Tuesday, 12 July 2011

New Cinematic Model

Briefly, then:
  • Attention spans are waning. The human brain is adapting to be less effective at processing or retaining large volumes of information, but more effective at filtering it:
  • Dumb, spectacular blockbusters generate massive returns. See the Transformers series, the Pirates series, etc.
  • The longer a film is, the less money exhibitors make. Simply put, there are only so many hours in a day. On opening hours of, say 11am to 11pm, a cinema could screen a 3 hour movie 4 times, or a 2 hour movie 6 times. Which do you think it's going to want to screen?
  • Ergo: movies are going to get stupid and short.
Not so briefly, then:

The logical extension of the first three points outlined above is that, at some point in the future, someone is going to blow £50m on a massive, hour long action sequence, topped and tailed with some rudimentary exposition and character work. The sell to distributors is that the film can screen 12 times in a day, thereby generating three times as much revenue as a three hour movie. Why wouldn't they go for it?

Ever since The Story of the Kelly Gang, feature length has been popularly thought of as any film with a duration of about 70 minutes or greater. In fact, AMPAS (the Oscar folks) define a feature as anything over 40 minutes, and so for the sake of recognition, the type of movie I describe in the previous paragraph would be perfectly valid.

The question remains, however, as to whether or not the audience would take to it. Perhaps Tarantino's and Rodriguez's Grindhouse debacle suggests that audiences are not ready for shorter features, although at 80 and 90 minutes respectively, Planet Terror and Death Proof were not short when packaged together, and they were both substantially fleshed out for their independent releases, meaning that the turnaround time on a seat was still above two hours.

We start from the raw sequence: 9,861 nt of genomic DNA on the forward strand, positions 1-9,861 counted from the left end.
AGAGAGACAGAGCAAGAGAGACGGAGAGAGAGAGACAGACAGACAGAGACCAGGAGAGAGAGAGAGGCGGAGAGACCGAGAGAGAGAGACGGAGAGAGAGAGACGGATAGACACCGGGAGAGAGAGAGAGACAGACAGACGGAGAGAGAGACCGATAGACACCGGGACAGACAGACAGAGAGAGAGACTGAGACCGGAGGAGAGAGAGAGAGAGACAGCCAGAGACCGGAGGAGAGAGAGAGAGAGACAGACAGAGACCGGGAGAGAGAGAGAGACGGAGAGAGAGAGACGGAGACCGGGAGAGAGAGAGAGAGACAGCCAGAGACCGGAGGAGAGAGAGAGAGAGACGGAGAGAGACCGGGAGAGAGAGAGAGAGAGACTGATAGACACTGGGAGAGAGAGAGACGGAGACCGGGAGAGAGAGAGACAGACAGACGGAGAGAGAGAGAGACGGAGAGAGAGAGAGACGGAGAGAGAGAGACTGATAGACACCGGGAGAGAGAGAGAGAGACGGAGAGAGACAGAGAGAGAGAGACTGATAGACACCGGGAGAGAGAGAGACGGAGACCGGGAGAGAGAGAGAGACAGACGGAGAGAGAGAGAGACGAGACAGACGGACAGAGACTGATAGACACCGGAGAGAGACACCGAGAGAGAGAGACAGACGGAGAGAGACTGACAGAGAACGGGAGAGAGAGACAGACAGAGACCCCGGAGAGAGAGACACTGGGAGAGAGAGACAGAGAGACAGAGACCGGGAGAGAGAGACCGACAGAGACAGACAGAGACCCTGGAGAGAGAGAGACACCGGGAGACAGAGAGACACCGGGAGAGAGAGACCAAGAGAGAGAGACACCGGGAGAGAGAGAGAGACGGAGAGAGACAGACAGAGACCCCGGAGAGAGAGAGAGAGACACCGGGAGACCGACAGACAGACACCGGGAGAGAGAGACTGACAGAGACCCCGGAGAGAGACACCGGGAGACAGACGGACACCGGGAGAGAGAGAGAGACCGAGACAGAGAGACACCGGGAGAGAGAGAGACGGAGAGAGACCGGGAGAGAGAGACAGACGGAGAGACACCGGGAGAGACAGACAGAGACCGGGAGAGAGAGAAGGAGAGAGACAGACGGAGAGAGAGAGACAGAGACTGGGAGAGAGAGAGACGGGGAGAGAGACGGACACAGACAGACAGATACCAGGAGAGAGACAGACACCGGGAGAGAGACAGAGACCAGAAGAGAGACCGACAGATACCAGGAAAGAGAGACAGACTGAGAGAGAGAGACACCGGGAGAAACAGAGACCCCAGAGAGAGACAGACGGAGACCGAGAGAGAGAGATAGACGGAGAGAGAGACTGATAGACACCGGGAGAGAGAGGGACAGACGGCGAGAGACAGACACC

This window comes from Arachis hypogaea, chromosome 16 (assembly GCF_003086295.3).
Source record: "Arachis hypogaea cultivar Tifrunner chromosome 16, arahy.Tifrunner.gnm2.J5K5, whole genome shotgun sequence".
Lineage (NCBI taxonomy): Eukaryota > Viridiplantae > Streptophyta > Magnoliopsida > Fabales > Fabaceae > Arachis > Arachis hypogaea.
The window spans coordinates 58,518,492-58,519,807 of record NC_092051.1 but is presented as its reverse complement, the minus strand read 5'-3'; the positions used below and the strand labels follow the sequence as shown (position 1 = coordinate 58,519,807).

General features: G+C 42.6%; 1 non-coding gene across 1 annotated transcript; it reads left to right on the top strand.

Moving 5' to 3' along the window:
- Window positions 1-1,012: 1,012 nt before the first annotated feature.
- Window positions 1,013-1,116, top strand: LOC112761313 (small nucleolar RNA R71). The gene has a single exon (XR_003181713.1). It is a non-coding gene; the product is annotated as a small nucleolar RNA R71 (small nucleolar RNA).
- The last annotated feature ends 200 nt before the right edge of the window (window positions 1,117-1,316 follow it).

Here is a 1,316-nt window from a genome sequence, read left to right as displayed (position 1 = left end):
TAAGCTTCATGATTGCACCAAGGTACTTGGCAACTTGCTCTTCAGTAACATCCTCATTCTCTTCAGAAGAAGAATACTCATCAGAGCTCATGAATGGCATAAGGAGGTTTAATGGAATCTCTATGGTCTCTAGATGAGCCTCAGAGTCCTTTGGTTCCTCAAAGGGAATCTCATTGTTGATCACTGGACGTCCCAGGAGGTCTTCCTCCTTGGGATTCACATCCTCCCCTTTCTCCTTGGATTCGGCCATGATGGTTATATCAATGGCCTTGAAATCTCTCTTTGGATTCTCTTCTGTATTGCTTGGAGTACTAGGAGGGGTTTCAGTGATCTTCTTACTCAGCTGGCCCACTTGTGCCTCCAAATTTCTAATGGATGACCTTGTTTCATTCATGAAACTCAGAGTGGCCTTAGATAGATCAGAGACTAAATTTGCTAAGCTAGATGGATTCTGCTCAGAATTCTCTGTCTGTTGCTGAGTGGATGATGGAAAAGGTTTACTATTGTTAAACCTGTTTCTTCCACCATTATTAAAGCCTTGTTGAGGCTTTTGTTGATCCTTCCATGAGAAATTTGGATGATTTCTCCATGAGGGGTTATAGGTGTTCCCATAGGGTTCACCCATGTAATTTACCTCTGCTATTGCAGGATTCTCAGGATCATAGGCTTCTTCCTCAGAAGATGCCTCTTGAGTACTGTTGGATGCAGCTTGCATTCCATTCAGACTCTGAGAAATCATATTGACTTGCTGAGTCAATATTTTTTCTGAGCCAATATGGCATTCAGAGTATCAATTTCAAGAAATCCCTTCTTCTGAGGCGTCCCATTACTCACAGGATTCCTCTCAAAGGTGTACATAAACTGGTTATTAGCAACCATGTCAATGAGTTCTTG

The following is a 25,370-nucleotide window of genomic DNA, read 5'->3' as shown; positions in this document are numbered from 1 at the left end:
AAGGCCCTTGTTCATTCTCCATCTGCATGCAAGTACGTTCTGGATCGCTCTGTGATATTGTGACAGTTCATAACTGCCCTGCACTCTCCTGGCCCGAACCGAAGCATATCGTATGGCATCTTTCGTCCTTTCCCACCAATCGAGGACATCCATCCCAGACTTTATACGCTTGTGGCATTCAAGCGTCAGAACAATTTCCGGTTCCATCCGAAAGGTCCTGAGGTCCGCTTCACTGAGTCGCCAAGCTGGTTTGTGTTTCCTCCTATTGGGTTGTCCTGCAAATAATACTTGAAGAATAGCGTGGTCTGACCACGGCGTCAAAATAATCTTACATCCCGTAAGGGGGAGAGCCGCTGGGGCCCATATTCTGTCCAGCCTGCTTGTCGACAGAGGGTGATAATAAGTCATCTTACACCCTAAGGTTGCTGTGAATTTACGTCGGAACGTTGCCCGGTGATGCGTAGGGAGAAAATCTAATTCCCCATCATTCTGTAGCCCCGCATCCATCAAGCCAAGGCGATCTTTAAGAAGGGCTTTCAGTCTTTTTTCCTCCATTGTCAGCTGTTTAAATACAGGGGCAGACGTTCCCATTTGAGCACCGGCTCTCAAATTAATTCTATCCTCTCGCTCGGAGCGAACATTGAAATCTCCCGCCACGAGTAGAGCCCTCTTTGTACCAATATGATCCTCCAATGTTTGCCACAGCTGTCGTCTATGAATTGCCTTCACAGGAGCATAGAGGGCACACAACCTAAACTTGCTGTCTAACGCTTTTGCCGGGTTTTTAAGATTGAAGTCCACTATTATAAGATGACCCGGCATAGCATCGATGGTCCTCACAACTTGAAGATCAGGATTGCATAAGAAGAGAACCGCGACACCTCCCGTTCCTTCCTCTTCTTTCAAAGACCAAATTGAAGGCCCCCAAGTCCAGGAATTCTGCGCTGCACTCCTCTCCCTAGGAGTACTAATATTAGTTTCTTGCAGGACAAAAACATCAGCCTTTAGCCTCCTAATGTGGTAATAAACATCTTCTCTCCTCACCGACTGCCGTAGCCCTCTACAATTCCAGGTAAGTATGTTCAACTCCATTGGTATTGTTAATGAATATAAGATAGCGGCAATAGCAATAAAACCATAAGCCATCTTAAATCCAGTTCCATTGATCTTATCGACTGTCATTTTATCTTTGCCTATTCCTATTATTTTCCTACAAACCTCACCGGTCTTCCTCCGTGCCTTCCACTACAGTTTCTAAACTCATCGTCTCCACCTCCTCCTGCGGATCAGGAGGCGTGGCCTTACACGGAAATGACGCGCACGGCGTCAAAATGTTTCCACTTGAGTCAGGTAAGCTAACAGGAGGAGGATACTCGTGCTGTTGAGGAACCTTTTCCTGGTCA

In the modern pace of life, time is at a premium, and fewer and fewer people are willing to give up 3 hours mid-week to go to the cinema. I don't even know that many people who will watch a DVD in a single swoop any more. A short, one-hour fix of movie allows time for patrons to get a meal or some drinks in either side of the movie without it taking up half a day, so shorter films ought, by rights, to put far more bums on seats mid-week.

Simply, I think it's going to take a couple of adventurous first movers looking to break into the top flight - perhaps one of Avi Lerner's vehicles, who are not averse to exploitation and taking occasional risks. Their results will tell...

1 comment:

  1. As if on cue, Auntie have just today published a piece on the effects the Internet is having on our brains: